Last April 14, the Wizards fell to a woeful 14-46 with a 98-89 home loss to Cleveland. That was the last game that Washington lost with John Wall in uniform. Last night’s 120-91 destruction of Orlando at Verizon Center was the Wizards’ second straight victory since Wall returned from a season-long injury to his left knee.
All of us who were mocking out the Wizards and their never-ending rebuilding project are feeling a little sheepish this morning for questioning whether having Wall back on the court would really change anything for a franchise that was a ghastly 38-97 with him in the lineup the previous two seasons.
Add the six-game spurt with which they finished last year and the Wizards are 8-0 over the last nine months with the No. 1 overall pick in the 2010 draft on the court.
“I’m not going to say I’m that important, I just feel like I’m a big key missing to the piece,” said Wall, who has scored 26 points and dished out 10 assists (with just five turnovers) off the bench in the triumphs over the Magic and Atlanta. “We play hard and we’ve been in a lot of games. We just didn’t have anybody to close four quarters out or get us easy points. My job is to come in and use my ability … getting into the lane, make easy shots, get fast breaks, and keep up high intensity.”
Last Monday’s upset of defending Western Conference champion Oklahoma City in the final game before Wall’s return was stunning except that the Wizards also beat the Thunder here last January. However, the victories over the solid Hawks and the not-so solid Magic have not been flukes, as point guard A.J. Price said. Washington has actually played like a legitimate NBA team.
“That was a beautiful thing,” coach Randy Wittman said last night after his Wizards shot .561 from the field against Orlando, obliterating their previous best of .481 while setting season-highs with 120 points and 32 assists. “The ball is moving, everybody’s touching it, whether you get the shot or not, you’re involved.”
Movement and distribution is what makes the speedy Wall special. Sometimes it’s hard to remember that he’s still just 22 and should be playing his senior season at Kentucky instead of ranking as the senior Wizard with three years in Washington.
For now, Wall is, “just [letting] the game come to me, just finding my teammates. I don’t have to over-penetrate, overdo … because I have a lot of shooters out there, big men that can pick and pop.”
It wasn’t a coincidence that center Emeka Okafor (19 points, 11 rebounds) and forward Jan Vesely (10, seven) reached season-highs against Orlando.
While Price, who was signed in July to be Wall’s backup, is starting for now, Wittman knows that his long-missing focal point has made a marked difference in just 41 minutes so far.
“He gives us that extra gear,” Wittman said. “You see bigs running harder because they know if they get to the rim, they’re going to receive a pass. … If you get good guard play, you have a chance to win games. John coming back helps that obviously.”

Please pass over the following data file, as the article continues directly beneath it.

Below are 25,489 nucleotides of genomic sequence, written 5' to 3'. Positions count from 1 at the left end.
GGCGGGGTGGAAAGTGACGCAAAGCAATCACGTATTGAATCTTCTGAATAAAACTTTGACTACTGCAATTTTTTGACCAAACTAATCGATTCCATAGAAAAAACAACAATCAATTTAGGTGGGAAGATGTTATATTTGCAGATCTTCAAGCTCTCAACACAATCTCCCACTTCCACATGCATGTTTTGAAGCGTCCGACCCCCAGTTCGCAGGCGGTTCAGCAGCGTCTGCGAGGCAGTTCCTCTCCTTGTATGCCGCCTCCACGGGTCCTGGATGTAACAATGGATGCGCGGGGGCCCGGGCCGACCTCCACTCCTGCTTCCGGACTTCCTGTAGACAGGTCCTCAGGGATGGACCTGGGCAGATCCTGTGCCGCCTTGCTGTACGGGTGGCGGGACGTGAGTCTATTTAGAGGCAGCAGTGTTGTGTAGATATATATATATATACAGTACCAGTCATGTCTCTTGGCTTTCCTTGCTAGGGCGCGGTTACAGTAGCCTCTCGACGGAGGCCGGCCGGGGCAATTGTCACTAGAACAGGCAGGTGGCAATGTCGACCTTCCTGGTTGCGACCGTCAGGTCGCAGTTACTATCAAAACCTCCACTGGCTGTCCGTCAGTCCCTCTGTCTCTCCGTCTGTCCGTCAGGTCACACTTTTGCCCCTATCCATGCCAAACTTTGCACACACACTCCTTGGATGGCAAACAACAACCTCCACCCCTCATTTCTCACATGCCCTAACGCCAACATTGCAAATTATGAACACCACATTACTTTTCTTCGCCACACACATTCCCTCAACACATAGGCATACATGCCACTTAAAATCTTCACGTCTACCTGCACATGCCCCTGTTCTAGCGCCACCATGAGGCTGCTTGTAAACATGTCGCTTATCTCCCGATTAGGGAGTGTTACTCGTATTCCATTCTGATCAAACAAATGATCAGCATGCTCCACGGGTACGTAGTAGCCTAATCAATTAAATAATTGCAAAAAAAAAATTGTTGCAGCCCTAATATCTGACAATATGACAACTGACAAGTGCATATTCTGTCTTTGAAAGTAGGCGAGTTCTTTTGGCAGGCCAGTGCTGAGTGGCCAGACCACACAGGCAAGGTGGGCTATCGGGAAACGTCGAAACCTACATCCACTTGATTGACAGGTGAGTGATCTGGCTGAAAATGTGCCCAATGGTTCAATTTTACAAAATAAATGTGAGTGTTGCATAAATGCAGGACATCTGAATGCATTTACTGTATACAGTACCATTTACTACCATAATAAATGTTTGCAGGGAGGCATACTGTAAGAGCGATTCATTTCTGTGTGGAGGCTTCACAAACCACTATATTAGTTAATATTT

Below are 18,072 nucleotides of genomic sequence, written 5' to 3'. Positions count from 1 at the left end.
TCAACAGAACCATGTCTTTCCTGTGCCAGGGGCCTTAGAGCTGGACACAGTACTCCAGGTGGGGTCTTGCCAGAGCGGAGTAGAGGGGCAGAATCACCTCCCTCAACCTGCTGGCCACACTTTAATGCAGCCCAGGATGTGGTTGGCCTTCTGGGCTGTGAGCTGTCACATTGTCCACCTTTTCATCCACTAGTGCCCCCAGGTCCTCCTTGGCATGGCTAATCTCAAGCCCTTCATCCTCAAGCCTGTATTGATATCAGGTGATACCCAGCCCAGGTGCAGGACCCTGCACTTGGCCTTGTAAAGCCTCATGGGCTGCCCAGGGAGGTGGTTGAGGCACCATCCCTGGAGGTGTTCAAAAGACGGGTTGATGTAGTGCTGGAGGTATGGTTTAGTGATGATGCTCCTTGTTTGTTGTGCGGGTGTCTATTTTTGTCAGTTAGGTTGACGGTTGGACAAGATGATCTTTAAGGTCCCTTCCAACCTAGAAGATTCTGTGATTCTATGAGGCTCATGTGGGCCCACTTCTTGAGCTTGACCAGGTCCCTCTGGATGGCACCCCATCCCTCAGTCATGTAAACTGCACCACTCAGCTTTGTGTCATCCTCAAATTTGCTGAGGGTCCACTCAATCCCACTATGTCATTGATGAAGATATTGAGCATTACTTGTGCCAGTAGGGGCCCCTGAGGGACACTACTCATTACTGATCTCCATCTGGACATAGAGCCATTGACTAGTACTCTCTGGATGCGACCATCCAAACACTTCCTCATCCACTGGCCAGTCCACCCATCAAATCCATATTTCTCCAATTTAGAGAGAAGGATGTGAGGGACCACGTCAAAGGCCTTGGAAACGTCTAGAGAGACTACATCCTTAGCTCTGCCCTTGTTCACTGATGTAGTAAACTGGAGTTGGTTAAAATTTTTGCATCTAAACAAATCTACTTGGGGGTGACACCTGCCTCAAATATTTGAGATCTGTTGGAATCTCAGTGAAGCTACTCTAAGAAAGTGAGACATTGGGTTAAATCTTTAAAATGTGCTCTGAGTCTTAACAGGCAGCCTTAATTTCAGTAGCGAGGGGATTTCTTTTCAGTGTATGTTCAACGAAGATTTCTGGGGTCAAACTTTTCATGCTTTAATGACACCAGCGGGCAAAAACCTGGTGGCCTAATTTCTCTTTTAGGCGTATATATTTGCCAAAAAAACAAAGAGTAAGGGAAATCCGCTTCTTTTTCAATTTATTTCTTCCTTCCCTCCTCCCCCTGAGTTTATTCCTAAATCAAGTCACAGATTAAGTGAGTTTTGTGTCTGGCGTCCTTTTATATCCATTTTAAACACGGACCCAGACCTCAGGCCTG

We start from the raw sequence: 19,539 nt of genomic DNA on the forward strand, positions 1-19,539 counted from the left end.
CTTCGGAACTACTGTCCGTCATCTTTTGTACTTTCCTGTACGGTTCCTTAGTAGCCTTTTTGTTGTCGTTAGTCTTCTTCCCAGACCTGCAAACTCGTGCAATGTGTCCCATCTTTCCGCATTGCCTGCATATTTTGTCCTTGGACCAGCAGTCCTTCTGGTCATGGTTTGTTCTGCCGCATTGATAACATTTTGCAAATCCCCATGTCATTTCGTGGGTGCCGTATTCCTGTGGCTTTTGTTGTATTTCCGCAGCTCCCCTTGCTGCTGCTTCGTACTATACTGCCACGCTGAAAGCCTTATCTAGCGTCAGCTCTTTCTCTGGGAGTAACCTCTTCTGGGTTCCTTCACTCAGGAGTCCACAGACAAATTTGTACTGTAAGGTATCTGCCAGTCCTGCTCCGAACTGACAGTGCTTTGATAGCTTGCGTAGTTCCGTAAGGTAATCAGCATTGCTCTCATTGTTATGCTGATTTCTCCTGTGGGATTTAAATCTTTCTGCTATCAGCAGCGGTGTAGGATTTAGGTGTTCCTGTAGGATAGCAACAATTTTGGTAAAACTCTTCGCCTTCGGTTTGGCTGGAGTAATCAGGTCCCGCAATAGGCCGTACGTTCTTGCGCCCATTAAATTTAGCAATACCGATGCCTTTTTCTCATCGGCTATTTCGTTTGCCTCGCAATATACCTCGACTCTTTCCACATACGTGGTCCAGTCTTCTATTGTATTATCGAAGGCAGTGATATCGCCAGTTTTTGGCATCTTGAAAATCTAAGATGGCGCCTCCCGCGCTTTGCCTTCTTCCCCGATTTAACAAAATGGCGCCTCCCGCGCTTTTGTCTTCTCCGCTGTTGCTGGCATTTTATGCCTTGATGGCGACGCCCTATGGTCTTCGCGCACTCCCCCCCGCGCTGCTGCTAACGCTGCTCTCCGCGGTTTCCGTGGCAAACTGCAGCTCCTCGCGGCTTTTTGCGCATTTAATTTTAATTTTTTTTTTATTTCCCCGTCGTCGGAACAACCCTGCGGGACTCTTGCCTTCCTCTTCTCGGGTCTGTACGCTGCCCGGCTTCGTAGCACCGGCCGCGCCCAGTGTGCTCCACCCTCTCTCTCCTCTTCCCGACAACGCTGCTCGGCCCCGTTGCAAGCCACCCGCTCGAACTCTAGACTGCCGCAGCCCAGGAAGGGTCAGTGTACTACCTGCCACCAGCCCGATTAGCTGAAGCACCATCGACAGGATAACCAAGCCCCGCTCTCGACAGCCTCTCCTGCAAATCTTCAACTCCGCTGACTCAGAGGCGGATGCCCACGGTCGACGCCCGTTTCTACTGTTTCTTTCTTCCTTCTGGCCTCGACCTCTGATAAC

Last night’s performance was what general manager Ernie Grunfeld envisioned last summer when he traded with New Orleans for Okafor and forward Trevor Ariza and drafted shooting guard Bradley Beal third overall. That trio plus Wall and big man Nene, acquired from Denver 10 months ago today, were supposed to re-invigorate a franchise that posted a horrific .282 winning percentage over the past four seasons.
However, Wall was sidelined for the first 33 games while Ariza (17), Nene (13), Price (15) and power forward Trevor Booker (25) have also missed extensive time. All except Booker are back now so it’s only fair to give the team a while to jell before we judge it.
“It gives us a big confidence boost going to the West Coast,” Beal said before the Wizards headed out on an eight-day, five-game road swing that starts tomorrow in Sacramento.
I’m not saying that the Wizards will make the playoffs for just the sixth time in 25 years or somehow win just their second postseason series during that quarter century. With just 47 games left, they still trail Milwaukee by a whopping 11.5 games for the Eastern Conference’s final postseason berth. At an NBA-worst 7-28, Washington will have to go 34-13 just to finish .500, which isn’t normally a playoff-qualifying mark.
But last night the Wizards were something they have rarely been during the Obama Administration: fun to watch. That’s a start for a franchise that’s competing for Washington’s attention with the division champion Redskins and Nationals along with the Capitals, who start their lockout-shortened season on Saturday.
David Elfin began writing about sports when he was a junior at Bethesda-Chevy Chase High School. He is Washington’s representative on the Pro Football Hall of Fame selection committee and the author of seven books, most recently, “Washington Redskins: The Complete Illustrated History.” A pre-game regular on 106.7-The Fan the last two Redskins seasons, he has been its columnist since last March. Follow him on Twitter: @DavidElfin